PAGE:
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Surrey accountant banned by financial regulator for part in condo scheme

Licensed accountant Vasant Pragjibhai Patel now permanently prohibited from conducting securities related business in any capacity with a mutual fund dealer
Elyse Vroom walks in front of Murrayville House, where she bought a pre-sale contract for a home. She then found out that when the developer went into receivership, BC Supreme Court would nullify the contract | Photo: Rob Kruyt/BIV files

A Mutual Fund Dealers Association of Canada hearing panel has approved a settlement agreement against Vasant Pragjibhai Patel, a chartered professional accountant from Surrey.

Patel is now permanently prohibited from conducting securities-related business in any capacity with a mutual fund dealer; he was also issued a $25,000 fine; and he must pay costs of $5,000, according to the MFDA ruling on June 2.

Patel was cited as having played a key role in a high-profile alleged illegal real estate marketing scheme that left some buyers high and dry.

He admitted he engaged in unauthorized sales and investment activity “by recommending or making referrals to at least 15 individuals to invest in, or loan money to, a real estate development project” and “by registering a company and serving as the president and a director of the company” contrary to regulations.

Patel, according to the agreement, also admitted he made “false or misleading satements” to MFDA investigators about what he knew about the scheme.

According to databases for the Chartered Professional Accountants and the Insurance Council of B.C. (ICBC) – both self-regulating bodies – Patel is a standing member of only the former.

CPABC communications manager Vivian Tse acknowledged in early March that the organization is aware of Patel’s MFDA notice of hearing and would “monitor its outcome.”

Tse has been asked for comment on the Patel ruling but had not responded as of press time.

Patel violated policies by moonlighting for a Langley condo investment led by developer Mark Chandler, who was extradited to the U.S. last year on fraud charges.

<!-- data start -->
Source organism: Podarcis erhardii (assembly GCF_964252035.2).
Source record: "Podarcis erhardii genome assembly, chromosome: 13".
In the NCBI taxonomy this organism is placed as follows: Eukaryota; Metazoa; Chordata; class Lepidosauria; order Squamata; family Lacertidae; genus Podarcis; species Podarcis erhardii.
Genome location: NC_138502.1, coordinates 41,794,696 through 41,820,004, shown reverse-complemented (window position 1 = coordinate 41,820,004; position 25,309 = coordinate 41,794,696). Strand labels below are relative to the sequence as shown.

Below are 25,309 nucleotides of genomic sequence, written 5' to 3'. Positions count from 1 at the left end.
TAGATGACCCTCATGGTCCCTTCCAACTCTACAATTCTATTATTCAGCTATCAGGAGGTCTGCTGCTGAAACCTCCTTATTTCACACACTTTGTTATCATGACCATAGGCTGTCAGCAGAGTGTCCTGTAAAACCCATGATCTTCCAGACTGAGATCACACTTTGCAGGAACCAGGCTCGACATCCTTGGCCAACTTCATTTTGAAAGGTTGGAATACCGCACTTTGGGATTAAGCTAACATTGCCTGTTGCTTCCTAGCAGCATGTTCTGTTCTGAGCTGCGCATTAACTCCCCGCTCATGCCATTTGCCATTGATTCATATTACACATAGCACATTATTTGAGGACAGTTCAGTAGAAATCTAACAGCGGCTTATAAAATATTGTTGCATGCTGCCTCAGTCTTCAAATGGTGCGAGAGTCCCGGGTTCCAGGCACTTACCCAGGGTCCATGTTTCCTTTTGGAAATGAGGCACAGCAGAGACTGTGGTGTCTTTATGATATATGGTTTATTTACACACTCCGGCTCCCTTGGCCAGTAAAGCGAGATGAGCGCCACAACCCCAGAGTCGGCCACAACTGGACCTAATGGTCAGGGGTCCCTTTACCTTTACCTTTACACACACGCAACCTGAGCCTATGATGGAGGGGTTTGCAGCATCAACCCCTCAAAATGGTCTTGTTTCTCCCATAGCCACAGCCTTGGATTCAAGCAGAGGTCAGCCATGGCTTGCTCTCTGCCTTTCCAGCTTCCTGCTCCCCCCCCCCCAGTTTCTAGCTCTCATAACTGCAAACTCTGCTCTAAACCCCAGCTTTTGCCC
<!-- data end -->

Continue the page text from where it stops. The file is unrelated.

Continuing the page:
After becoming a registered dealer in April 2016, Patel did not tell his employer WFG Securities Inc. about his recommending real estate investments to prospective purchasers of the Murrayville House condo development. In 2015, Chandler retained Patel for accounting services. However, he never informed WFG of his involvement with Chandler and Chandler’s group of companies known as Newmark Group.

The MFDA asserted Patel obtained $425,000 in commission for the unreported financial transactions related to real estate investment recommendations that resulted in $4.3 million going to Chandler, who is alleged to have pre-sold units multiple times and not put deposits in a trust.

Subsequently, a receiver was appointed to the development, and it was determined Chandler had secured 149 purchasers for 91 units and was unable to account for $12.2 million paid to his development company, according to MFDA’s hearing notice.

Chandler and his company 0981478 Ltd. still face a notice of hearing from the Office of the Superintendent of Real Estate (OSRE), although the hearing is postponed indefinitely and he is now in a California jail after being extradited last year on fraud charges related to other real estate transactions. As such, the allegations contained within the OSRE notice remain unproven.

No one involved in the Murrayville House condo marketing scheme has been criminally charged in Canada, but Chandler and his companies face several civil proceedings.

Some scorned buyers, whose contracts were nullified, told Business in Vancouver in 2018 that their experience is evidence that the B.C. government needs to step in with strict guidelines for developers conducting pre-sales, and to issue fines when developers break rules and sell units multiple times and pocket deposits without putting them in trust.

What exasperated buyer Elyse Vroom, for instance, is that Chandler had been in receivership before yet escaped being banned from developing further.

His Chandler Homer Street Ventures Ltd. spiralled into receivership in early 2008 after the BC Supreme Court, in 2007, separately froze $35 million of Chandler’s assets after investors alleged he misrepresented real estate deals and forged a multimillion-dollar mortgage document.

With files from Glen Korstrom

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